Team claims to have made world’s smallest steam engine

Researchers in Germany claim they have made the world’s smallest steam engine.

The team, made up of physicists from Stuttgart University and the Max Planck Institute for Intelligent Systems, claims that its micro-sized engine could be used towards making highly efficient, small heat engines.

In a regular Stirling engine, a gas-filled cylinder is periodically heated and cooled so that the gas expands and contracts. This makes a piston execute a motion with which it can, for example, drive a wheel.

’We successfully decreased the size of the essential parts of a heat engine, such as the working gas and piston, to only a few micrometres and then assembled them to a machine,’ said Stuttgart University’s Valentin Blickle.

The working gas in the Stuttgart-based experiment is represented by an observable plastic bead, measuring three micrometres, which floats in water.

The physicists replaced the piston, which moves periodically up and down in a cylinder, with a focused laser beam whose intensity is periodically varied. The optical forces of the laser limit the motion of the plastic particle to a greater and a lesser degree, like the compression and expansion of the gas in the cylinder of a large heat engine.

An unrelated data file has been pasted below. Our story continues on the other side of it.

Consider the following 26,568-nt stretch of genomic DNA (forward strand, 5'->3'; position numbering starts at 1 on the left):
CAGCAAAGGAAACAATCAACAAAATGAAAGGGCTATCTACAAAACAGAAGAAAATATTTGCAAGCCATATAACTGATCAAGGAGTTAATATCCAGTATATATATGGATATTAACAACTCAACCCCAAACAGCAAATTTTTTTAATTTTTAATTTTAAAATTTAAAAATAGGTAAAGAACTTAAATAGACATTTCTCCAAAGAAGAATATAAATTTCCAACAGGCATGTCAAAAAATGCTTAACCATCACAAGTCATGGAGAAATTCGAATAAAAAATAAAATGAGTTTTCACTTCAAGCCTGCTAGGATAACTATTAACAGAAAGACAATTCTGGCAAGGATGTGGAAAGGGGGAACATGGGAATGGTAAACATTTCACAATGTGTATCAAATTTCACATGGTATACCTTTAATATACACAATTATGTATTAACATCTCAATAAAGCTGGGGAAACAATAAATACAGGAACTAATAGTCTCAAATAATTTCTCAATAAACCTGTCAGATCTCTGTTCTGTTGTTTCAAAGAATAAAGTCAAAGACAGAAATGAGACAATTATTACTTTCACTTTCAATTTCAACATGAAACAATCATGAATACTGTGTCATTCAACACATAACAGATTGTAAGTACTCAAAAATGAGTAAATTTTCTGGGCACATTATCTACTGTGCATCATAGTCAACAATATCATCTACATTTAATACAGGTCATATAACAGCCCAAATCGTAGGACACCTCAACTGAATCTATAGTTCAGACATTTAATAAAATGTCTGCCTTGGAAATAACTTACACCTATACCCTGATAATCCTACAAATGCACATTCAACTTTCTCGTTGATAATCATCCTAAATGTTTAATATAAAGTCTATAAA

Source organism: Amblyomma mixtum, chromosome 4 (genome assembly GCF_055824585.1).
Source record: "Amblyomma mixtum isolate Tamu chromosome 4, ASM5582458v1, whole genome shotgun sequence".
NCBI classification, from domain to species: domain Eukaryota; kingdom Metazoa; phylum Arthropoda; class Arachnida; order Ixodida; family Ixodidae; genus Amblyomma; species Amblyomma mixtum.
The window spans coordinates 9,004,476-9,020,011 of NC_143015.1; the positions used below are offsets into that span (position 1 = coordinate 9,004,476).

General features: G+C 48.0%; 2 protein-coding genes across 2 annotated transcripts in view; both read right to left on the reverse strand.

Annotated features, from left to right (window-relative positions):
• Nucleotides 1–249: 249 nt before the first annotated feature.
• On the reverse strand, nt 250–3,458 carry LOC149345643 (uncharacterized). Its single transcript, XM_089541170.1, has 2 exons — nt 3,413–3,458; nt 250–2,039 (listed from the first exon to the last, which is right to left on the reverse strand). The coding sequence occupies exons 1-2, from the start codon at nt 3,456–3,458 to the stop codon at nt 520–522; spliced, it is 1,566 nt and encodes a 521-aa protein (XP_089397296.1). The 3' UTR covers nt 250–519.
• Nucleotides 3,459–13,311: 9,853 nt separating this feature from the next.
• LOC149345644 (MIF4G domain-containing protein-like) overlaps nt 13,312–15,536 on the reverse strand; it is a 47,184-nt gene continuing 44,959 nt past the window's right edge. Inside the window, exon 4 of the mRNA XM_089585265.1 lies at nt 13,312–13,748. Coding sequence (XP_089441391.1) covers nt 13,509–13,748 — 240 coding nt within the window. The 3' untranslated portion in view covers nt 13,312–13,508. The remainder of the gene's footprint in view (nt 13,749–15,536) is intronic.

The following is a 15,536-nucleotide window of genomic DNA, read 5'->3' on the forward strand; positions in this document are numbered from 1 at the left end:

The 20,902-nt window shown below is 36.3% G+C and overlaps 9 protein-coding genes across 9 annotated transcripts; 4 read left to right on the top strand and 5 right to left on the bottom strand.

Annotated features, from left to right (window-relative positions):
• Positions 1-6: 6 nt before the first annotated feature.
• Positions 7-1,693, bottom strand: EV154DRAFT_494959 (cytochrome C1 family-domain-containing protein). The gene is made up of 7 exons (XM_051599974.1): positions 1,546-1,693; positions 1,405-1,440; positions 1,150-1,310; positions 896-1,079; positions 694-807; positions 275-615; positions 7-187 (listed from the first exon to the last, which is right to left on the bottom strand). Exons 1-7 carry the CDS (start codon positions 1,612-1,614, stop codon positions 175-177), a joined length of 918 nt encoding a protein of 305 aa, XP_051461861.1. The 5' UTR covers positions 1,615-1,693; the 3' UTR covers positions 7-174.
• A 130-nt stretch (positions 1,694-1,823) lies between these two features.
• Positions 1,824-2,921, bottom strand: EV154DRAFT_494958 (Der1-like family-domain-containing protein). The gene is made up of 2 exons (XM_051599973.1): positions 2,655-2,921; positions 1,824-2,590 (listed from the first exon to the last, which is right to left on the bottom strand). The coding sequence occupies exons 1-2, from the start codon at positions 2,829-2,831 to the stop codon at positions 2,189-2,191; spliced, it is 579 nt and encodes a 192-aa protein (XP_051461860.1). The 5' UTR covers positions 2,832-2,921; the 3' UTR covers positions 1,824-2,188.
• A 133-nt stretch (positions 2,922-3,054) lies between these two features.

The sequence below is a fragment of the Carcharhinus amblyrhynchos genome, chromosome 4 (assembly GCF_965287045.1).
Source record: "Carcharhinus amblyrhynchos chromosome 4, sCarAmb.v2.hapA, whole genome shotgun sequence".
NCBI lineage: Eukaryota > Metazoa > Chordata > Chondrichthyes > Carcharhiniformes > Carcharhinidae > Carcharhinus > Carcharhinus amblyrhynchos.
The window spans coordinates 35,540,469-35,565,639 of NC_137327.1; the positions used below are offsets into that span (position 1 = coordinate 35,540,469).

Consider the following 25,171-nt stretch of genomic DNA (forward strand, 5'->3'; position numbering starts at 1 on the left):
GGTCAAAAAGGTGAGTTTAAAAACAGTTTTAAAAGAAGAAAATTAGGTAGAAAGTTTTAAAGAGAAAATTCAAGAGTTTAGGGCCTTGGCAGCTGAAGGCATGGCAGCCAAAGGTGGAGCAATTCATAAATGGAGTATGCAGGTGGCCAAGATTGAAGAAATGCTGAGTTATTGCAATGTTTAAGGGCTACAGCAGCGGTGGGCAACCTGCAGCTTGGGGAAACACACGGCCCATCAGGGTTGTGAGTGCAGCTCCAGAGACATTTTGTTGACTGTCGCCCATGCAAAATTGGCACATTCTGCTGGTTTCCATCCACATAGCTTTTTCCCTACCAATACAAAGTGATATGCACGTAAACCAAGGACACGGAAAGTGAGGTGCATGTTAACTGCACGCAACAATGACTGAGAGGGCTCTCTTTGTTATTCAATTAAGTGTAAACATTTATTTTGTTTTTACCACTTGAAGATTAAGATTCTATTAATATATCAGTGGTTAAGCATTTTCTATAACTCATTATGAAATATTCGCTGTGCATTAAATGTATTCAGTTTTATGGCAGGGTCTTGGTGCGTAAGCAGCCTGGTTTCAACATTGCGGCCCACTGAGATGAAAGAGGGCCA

Prof Clemens Bechinger, head of the physics institute at Stuttgart University, told The Engineer: ’This is quite similar to a weight which loses energy when you let it drop in a gravitational field. In our case, the energy of the particle at a given position inside the laser trap is proportional to the laser intensity. So, when you reduce the laser intensity, the particle loses energy.’

Similarly, compression and expansion must take place at different temperatures. Bechinger said this is because the two processes are completely symmetrical. He explained: ’When you compress and expand at the same temperature, the net energy is zero. Therefore, as already realised by Carnot and Stirling, both processes must be performed at different temperatures.’

The researchers replaced the coal fire of an old-fashioned steam engine with another laser beam that heats water suddenly, but also lets it cool down as soon as it is switched off.

‘We’ve developed the world’s smallest steam engine and found that the machine really does perform work,’ Bechinger said in a statement.

‘This was not necessarily to be expected, because the machine is so small that its motion is hindered by microscopic processes which are of no consequence in the macroworld,’ he explained.

Despite some sputtering caused by water molecules colliding with the particle, the engine is said to have run well.

‘Our experiments provide us with an initial insight into the energy balance of a heat engine operating in microscopic dimensions,’ said Bechinger. ‘Although our machine does not provide any useful work as yet, there are no thermodynamic obstacles, in principle, which prohibit this in small dimensions.’